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Success With Pre-Employment Assessment Can be Yours in 4 Easy Steps

by May 5, 2011, 5:17 am ET

The general climate among HR and staffing professionals is that pre-employment assessment is a complex and confusing matter that is not really worth the hassle. Why is this so? My own research and experience has led me to the following plausible explanations:

Assessment can be complex: There is no one magic bullet and the choices to be navigated make constructing good testing programs a blend of both art and science.

Assessment is often oversold or mis-sold: Vendors often fit round pegs into square holes because they only sell the round pegs and their motive is to hammer as many pegs in as possible.

Testing is not fun: Let’s be honest. Most applicants don’t really enjoy doing complicated math problems or answering questions about how outgoing they are at parties. It is not hard to see why many firms would want to spare applicants from these forms of mild torture!

Where’s the beef?: Many companies totally ignore the value proposition for assessment because they don’t make a game plan for testing that directly allows them to see the ROI it can deliver. How can you have any pudding if you don’t eat your meat? You can’t have any pudding if you don’t eat your meat!

Consumers do not follow best practices: When the consumer is not aware of the steps required to ensure success with assessment, they make it harder to achieve success. Failures often represent the end of the line when it comes to testing programs.

The reasons go on, but all of the above issues can be overcome more easily than you think. I don’t want to downplay the complexities of assessment — they are real and they are many. However, I do feel that if you use the following four steps as your mantra, you will come out on the good side when it comes to assessment.

Above all, the key ingredients to making these steps work for you are:

  1. Make sure you complete each of the four steps together as part of a process that has sponsorship from the top of the organization.
  2. Partner with an expert. Be it a vendor, a consultant, or an internal resource. You need to be sure that you have someone in your corner who knows each of the four steps and who can shepherd the organization through them.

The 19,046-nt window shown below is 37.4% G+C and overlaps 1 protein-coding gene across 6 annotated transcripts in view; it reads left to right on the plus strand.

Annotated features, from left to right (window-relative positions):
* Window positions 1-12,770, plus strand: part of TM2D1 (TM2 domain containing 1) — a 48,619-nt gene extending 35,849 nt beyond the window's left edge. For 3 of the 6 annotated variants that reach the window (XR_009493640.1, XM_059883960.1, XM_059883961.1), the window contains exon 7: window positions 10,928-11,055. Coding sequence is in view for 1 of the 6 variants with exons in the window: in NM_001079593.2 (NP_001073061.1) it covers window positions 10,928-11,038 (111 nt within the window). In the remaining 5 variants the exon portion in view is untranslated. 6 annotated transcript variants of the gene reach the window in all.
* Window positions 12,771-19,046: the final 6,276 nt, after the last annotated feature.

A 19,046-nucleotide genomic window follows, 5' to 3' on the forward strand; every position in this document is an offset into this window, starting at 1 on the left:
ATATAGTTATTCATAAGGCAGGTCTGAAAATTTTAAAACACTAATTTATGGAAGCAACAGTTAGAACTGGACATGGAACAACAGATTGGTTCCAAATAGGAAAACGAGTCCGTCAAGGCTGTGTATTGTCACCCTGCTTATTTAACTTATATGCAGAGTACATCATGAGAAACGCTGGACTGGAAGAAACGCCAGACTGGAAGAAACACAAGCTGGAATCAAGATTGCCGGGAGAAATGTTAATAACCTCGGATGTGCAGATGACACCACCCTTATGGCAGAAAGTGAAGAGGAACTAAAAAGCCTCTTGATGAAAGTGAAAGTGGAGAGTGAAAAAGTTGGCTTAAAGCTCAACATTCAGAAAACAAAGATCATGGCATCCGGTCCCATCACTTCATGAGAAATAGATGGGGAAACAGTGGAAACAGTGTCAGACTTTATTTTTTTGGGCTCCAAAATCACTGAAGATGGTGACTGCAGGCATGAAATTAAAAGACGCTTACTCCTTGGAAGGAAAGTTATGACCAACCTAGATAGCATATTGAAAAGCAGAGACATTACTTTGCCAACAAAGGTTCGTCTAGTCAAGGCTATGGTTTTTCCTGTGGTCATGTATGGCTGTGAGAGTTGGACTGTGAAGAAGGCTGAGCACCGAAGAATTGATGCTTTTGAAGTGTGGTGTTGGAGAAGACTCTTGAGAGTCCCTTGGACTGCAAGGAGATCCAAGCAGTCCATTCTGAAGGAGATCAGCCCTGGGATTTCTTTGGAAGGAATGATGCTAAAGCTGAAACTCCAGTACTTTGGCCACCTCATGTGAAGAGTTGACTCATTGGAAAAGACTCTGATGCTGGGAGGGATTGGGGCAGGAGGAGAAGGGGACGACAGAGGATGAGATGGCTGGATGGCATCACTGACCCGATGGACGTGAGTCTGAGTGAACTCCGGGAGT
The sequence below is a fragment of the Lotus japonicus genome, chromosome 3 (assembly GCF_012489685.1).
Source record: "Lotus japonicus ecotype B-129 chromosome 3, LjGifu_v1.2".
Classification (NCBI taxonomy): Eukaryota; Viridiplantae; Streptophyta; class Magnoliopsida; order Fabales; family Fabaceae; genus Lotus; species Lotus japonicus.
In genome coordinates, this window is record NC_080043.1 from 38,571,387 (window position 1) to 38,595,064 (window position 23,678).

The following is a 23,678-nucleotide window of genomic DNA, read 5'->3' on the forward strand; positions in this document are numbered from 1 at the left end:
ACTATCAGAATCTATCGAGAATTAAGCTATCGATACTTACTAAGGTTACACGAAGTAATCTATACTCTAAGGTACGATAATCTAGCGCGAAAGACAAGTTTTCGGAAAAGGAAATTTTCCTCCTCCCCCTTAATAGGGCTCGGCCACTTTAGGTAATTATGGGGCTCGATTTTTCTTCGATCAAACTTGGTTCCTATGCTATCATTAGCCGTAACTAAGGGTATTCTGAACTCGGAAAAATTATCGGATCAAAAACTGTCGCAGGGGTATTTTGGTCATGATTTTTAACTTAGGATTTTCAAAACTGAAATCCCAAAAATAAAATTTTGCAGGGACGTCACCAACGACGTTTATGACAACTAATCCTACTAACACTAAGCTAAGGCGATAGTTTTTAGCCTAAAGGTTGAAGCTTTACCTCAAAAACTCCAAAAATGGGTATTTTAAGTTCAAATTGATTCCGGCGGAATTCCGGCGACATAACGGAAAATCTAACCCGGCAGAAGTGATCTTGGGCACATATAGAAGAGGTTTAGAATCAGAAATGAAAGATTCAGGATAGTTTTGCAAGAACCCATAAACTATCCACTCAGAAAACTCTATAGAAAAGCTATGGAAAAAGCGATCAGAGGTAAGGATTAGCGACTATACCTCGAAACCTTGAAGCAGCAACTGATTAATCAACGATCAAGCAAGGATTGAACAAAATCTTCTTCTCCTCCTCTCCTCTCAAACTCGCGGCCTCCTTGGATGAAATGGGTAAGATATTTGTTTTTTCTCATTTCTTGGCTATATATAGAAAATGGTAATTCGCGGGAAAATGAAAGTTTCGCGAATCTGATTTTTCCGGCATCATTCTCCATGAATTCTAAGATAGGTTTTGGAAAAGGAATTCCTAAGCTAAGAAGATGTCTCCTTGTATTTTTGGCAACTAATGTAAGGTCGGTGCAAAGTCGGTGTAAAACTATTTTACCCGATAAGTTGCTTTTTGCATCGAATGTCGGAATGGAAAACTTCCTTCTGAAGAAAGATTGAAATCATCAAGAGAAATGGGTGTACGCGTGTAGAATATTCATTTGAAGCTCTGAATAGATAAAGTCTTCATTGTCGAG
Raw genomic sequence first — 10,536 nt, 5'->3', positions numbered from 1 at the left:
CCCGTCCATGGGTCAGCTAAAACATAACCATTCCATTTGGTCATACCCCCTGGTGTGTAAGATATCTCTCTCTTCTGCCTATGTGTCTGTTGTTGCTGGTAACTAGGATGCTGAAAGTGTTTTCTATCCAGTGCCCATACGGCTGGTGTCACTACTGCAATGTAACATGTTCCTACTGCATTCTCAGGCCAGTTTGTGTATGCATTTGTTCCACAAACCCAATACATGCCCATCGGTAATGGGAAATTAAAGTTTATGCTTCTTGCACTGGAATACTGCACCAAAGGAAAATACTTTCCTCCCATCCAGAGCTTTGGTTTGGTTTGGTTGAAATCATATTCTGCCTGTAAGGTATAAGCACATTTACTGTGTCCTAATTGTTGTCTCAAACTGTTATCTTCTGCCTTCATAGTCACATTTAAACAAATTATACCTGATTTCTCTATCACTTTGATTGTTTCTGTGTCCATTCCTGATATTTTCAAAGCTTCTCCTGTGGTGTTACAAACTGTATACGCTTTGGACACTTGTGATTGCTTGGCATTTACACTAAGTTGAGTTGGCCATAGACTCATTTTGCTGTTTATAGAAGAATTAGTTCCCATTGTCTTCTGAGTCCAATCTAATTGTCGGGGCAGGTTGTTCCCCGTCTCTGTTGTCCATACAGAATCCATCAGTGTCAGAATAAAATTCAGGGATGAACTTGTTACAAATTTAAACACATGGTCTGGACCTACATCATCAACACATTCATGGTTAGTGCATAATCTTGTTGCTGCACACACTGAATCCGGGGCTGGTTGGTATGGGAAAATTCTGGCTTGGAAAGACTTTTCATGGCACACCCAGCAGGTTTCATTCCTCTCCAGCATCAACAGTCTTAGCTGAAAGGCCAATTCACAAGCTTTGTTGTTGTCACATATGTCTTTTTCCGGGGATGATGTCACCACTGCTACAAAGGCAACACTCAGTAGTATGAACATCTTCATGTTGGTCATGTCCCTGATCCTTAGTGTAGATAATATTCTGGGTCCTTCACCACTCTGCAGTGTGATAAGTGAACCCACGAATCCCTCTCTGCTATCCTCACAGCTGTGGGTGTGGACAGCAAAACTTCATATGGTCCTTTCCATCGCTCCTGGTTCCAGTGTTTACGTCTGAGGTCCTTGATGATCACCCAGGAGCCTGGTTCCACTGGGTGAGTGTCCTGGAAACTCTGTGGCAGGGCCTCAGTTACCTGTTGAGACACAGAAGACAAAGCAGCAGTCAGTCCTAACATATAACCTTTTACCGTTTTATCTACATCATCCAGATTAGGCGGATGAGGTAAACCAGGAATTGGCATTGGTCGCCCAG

So without further adieu, here are my four simple steps for successful assessment programs.

Step 1: Understand what you are looking for

Before you even begin working on an assessment solution, understand the problem at hand. Take this investigation as high as you can, reaching toward the key strategic drivers for the organization.

Make sure you know the goals for the coming years and how talent provides the raw material for meeting them. Once you have checked in with the big picture, get down into the details. Create a solid blueprint of what performance looks like at a given job or group of jobs. Don’t just go off a job description either! Clearly outline the knowledge, skills, abilities, values, behaviors, competencies, etc. that drive success. If you don’t have the full picture of what value is, how the heck can you know what to look for in a candidate? You can guess if you want to, but the payoff is not going to make you a hero with the boss.

Don’t get too hung up on vendors who suggest you use their test to set a profile benchmark either. While these solutions do have some value, letting the test drive your performance profile is a classic example of putting the cart before the horse. When you build a house, you usually approach the contractor with a full set of blueprints in hand. Assessment programs are no different!

Step 2: Choose assessments that measure the things you value

Nothing more, nothing less. Questions and content that cannot be tied directly back to the things you define in Step 1 of your process can be considered nothing but waste.

What is the value of an irrelevant question? It is only noise, and this noise can obstruct the truth. The classic best practice for choosing assessments is to create a test plan that grids out all the key things that you defined in Step 1 and identifies test or assessment content that measures each of them as part of a hiring process.

This step is fraught with peril. Vendors do not always make sure you create as little waste as possible during this step. They have a set of pegs and they are going to sell them even if some of them just don’t fit.

So the key to this step is finding a vendor or partner that can provide thorough coverage of your value model with little waste. Listing all the vendor selection guidelines to be aware of is a whole different article. At a minimum I suggest the following:

  • Don’t hire a testing vendor with no I/O psychologists on staff
  • Demand technical validation reports